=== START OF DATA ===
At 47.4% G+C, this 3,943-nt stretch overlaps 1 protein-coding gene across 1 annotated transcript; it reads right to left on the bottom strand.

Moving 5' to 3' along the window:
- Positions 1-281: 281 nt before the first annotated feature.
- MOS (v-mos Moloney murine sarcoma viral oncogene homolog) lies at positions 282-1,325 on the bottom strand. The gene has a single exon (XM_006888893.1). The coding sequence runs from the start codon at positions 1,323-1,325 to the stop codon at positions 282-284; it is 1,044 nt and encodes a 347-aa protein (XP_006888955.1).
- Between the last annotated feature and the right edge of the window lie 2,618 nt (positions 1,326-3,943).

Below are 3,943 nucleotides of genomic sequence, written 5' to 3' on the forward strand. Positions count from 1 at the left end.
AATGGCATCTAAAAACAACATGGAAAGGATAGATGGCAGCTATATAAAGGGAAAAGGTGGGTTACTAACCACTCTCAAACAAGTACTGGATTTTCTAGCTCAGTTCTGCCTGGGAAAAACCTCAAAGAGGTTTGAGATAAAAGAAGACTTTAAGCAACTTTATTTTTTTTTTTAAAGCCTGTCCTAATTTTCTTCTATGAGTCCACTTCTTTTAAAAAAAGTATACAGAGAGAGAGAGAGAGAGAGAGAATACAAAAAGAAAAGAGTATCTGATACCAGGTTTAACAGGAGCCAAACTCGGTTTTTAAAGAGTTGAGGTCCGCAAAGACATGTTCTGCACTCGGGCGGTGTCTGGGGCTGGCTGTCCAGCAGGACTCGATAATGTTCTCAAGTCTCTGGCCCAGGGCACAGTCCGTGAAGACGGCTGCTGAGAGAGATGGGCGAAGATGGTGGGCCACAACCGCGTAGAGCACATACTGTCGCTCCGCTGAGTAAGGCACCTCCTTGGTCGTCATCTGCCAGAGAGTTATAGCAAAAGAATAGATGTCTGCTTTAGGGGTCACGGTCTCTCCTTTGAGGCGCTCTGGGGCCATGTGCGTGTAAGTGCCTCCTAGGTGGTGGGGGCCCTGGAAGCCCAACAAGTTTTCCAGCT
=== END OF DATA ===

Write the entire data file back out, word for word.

At 47.4% G+C, this 3,943-nt stretch overlaps 1 protein-coding gene across 1 annotated transcript; it reads right to left on the bottom strand.

Moving 5' to 3' along the window:
- Positions 1-281: 281 nt before the first annotated feature.
- MOS (v-mos Moloney murine sarcoma viral oncogene homolog) lies at positions 282-1,325 on the bottom strand. The gene has a single exon (XM_006888893.1). The coding sequence runs from the start codon at positions 1,323-1,325 to the stop codon at positions 282-284; it is 1,044 nt and encodes a 347-aa protein (XP_006888955.1).
- Between the last annotated feature and the right edge of the window lie 2,618 nt (positions 1,326-3,943).

Below are 3,943 nucleotides of genomic sequence, written 5' to 3' on the forward strand. Positions count from 1 at the left end.
AATGGCATCTAAAAACAACATGGAAAGGATAGATGGCAGCTATATAAAGGGAAAAGGTGGGTTACTAACCACTCTCAAACAAGTACTGGATTTTCTAGCTCAGTTCTGCCTGGGAAAAACCTCAAAGAGGTTTGAGATAAAAGAAGACTTTAAGCAACTTTATTTTTTTTTTTAAAGCCTGTCCTAATTTTCTTCTATGAGTCCACTTCTTTTAAAAAAAGTATACAGAGAGAGAGAGAGAGAGAGAGAATACAAAAAGAAAAGAGTATCTGATACCAGGTTTAACAGGAGCCAAACTCGGTTTTTAAAGAGTTGAGGTCCGCAAAGACATGTTCTGCACTCGGGCGGTGTCTGGGGCTGGCTGTCCAGCAGGACTCGATAATGTTCTCAAGTCTCTGGCCCAGGGCACAGTCCGTGAAGACGGCTGCTGAGAGAGATGGGCGAAGATGGTGGGCCACAACCGCGTAGAGCACATACTGTCGCTCCGCTGAGTAAGGCACCTCCTTGGTCGTCATCTGCCAGAGAGTTATAGCAAAAGAATAGATGTCTGCTTTAGGGGTCACGGTCTCTCCTTTGAGGCGCTCTGGGGCCATGTGCGTGTAAGTGCCTCCTAGGTGGTGGGGGCCCTGGAAGCCCAACAAGTTTTCCAGCT